How to Do A Content Audit of Your Website

If you have a website that’s been around for a few years and you’re looking for ways to make some improvements, one of the tactics I recommend is doing a content audit. 

When you do a content audit you have a few goals in mind:

  • Get rid of any low quality or unimportant pages
  • Look for pages or sections that can be improved or updated
  • Improve your rankings by more effectively using your link equity, internal anchor text, and interlinking your content

Get the Data

your inbound link equity can only support a certain number of pages …

The first thing you need to do is to get an understanding of where your website currently stands. You’ll need a list of the pages of your website, the number of inbound links, and amount of visitors your page receives. If you are using Webmaster central, you can export a spreadsheet of all the pages with the number of links. The next thing you have to do is add a column for page views. I like to use a timeframe between a year and year and half.

Depending on the number of pages your website has, it could take a while to get all this data. This is the perfect task for an intern or outsourced labor from a place like ODesk. I recently performed this task on a website that has 1800 URL’s. It cost me $75, and I had the data back in just over 24 hours.

Identify the Low Performing Pages

The two primary factors I like to look at are how many links does a post/page have and how much traffic did it generate in the past 18 months. Any page that generated less than 100 page views is a candidate for deletion. Additionally, any page that generated less than 25 links is also a candidate for deletion.

Delete or Rewrite

At this point you’ll have a list of pages that generated minimal links and/or traffic and are therefore candidates for deletion or revision. This is where it requires some decision making. If a page generated a lot of links but not much traffic, I’m probably going to keep it intact. The same is true for pages with high traffic but a low number of links. When pages are low on links and low on traffic, you have to use your judgment. In some cases, the post was a throwaway post–important at the time but not important now. Those are easy to justify deleting. In other cases, you’ll want to keep them.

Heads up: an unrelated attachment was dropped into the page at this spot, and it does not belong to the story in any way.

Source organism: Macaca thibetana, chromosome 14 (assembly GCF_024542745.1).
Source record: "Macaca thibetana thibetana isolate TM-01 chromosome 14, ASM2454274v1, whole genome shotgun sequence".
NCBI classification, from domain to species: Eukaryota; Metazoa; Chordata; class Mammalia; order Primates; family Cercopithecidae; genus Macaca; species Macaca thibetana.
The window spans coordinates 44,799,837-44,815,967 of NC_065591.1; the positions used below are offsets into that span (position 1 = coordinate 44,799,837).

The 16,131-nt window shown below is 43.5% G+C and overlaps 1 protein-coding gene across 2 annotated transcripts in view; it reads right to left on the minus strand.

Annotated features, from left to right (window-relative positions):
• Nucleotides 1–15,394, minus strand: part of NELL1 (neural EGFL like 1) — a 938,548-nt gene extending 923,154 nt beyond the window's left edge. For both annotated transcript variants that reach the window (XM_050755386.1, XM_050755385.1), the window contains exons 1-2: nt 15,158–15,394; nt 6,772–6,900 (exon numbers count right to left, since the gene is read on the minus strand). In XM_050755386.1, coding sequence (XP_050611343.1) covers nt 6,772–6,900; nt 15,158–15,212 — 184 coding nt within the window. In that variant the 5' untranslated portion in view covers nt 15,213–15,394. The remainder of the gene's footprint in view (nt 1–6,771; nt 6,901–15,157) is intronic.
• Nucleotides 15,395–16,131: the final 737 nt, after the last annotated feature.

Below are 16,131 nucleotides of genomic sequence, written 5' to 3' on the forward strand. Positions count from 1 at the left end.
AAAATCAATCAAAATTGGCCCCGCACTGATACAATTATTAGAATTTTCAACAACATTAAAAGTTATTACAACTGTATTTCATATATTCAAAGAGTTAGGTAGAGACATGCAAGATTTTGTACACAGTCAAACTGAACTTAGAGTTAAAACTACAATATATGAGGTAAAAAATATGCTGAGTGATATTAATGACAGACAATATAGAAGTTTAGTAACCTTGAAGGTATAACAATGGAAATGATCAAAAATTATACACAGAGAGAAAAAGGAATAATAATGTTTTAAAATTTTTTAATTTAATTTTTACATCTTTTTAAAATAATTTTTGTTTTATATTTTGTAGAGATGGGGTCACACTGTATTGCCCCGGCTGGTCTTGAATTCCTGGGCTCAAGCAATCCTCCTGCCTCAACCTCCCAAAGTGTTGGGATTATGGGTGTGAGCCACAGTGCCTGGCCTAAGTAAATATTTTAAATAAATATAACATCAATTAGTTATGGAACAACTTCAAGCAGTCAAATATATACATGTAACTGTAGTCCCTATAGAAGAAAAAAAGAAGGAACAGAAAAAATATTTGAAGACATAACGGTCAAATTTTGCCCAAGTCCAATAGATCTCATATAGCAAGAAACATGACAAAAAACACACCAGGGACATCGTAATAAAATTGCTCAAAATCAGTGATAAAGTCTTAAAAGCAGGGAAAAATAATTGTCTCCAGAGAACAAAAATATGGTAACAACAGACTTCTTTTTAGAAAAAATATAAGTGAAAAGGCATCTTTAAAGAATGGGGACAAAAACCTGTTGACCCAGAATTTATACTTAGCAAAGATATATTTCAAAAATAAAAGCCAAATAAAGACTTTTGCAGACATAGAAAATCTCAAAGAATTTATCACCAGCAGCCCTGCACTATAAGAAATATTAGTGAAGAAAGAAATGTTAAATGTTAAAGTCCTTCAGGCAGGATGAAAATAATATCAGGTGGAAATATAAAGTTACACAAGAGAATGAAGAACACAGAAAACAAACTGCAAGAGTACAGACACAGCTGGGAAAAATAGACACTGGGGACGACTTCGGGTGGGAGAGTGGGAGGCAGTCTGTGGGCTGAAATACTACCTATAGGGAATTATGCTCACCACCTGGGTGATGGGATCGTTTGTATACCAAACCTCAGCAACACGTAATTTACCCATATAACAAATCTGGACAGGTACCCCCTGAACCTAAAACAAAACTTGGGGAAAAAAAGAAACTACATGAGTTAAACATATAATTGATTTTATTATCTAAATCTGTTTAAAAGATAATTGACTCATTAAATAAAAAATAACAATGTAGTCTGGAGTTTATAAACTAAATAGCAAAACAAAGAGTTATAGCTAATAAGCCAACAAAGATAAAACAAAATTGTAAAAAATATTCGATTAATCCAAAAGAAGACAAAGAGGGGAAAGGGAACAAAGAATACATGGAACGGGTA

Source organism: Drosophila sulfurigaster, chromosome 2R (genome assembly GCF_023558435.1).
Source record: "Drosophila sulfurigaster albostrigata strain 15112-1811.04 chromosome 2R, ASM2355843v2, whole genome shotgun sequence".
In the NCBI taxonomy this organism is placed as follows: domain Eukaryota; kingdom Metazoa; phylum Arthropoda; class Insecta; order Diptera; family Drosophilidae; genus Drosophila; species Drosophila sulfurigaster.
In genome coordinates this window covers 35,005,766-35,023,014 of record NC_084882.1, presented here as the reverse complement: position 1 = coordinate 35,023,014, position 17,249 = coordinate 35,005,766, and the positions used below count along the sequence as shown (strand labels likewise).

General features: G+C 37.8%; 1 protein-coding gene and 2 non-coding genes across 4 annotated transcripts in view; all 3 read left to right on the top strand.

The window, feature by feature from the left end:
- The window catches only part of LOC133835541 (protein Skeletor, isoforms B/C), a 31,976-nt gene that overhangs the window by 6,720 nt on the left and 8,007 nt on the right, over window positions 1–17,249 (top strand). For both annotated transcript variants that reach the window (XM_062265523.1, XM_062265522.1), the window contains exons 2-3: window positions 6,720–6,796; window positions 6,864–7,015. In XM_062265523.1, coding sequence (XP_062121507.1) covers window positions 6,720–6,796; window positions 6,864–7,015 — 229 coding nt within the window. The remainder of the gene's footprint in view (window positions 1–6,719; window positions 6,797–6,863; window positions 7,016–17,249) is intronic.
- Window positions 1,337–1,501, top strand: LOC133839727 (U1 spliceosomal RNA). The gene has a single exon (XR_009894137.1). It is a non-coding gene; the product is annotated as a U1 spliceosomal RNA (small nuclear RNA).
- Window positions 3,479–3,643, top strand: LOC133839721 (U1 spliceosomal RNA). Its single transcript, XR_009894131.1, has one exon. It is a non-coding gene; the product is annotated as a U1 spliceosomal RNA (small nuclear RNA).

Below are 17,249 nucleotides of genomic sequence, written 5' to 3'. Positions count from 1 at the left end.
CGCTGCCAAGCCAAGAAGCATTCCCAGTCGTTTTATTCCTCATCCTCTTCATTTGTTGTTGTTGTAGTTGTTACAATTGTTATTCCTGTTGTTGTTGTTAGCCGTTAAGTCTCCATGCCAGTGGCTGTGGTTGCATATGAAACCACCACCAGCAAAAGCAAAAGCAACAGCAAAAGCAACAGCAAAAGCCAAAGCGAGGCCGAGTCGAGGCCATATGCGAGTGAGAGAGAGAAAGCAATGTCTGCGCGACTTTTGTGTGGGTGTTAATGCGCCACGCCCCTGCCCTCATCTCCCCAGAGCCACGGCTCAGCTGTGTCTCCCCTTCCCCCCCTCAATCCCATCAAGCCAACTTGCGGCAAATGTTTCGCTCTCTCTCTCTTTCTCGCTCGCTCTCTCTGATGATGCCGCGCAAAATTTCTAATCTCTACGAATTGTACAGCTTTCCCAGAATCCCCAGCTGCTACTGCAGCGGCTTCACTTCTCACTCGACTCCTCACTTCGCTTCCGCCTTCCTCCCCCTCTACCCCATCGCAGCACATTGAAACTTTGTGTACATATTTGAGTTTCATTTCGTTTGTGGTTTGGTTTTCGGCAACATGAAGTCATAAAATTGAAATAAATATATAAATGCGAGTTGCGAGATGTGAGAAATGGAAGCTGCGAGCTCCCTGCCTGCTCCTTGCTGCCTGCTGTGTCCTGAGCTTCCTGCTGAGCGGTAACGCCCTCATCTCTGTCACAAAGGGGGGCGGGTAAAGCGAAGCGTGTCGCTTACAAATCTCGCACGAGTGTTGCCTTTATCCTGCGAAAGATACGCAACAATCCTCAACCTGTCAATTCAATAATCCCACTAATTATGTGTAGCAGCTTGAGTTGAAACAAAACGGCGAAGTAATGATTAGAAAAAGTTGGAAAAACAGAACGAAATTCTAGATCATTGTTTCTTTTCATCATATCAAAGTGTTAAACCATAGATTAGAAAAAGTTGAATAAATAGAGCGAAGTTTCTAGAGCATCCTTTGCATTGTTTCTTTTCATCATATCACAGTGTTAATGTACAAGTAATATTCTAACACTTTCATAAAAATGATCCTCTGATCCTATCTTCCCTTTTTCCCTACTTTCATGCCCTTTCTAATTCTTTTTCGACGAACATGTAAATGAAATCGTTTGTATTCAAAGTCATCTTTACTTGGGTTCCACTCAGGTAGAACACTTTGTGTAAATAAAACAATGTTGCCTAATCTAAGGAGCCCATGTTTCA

At the very least I would suggest looking at the pages to see if you can improve them. In some cases the information is outdated and needs a complete rewrite. In other cases it just requires a little updating. One of the tools I’ve found to be helpful is Scribe SEO (see my  Scribe SEO review). It gives you a quick overview and can sometimes make a few quick easy suggestions to improve a page. A third option is creating a living URL style page. When you rewrite or revise pages you really want to look for ways to maximize your internal anchor text and linkage whenever possible.

Why Should You Delete Old Posts or Pages

When I talk about this practice, a lot of people wonder why would you bother deleting pages. After all, there’s no harm in keeping them around and you’ve already spent the time and energy having them created. For the answer, we need to look at the concept of link equity. Each website only has a certain amount of links, trust, and authority coming into it … this concept is called link equity. That link equity can only support a certain number of pages. For example a brand new website with few links won’t be able to have thousands of pages in the index: the search engines simply don’t have enough signals of quality to support anything more than superficial crawling.  Additionally IMHO ever since the “mayday update” the days of “infinite websites” have come to an end.

When I mention deleting old posts, sometimes bloggers look like they are going to break down in tears, as if I asked them to abandon a puppy with no food or water outside in a freezing snowstorm. If you’re the type of person who has a deep emotional attachment to your posts, you aren’t running a business website. You are creating Aunt Millie’s Christmas Letter.

Backups and Redirections

Before you delete a single post make sure you have multiple backups of all of your posts. You want the ability to bring your posts back if you delete one by accident. If you use WordPress, you can trash a page/post and it’s deleted from public view, but it lingers in limbo for 30 days and is easy to bring back. If any of the pages have more than a handful of links you should set up a redirection. Try to redirect to a similar-themed post or revised post if possible. If not then the homepage, the sitemap, or archives page. A controversial step is to redirect to a different commercial page or to create a link hub somewhere else. Let your conscience be your guide to your approach.

Lastly, you want to trap for 404 errors and redirect anything you might have missed. Again, if you use WordPress, the redirection plugin takes care of the 404 and redirections in one spot.

What are the takeaways in this post:

  • Make a list of all your pages with inbound links and traffic stats from the past year
  • Identify and isolate the worst performing pages
  • Subdivide the list into pages to delete or pages to revise/rewrite
  • Backup pages before deleting
  • Set up redirections for any pages that are deleted
  • Monitor 404 errors for any deletions or redirections you missed

photo credit: ansik

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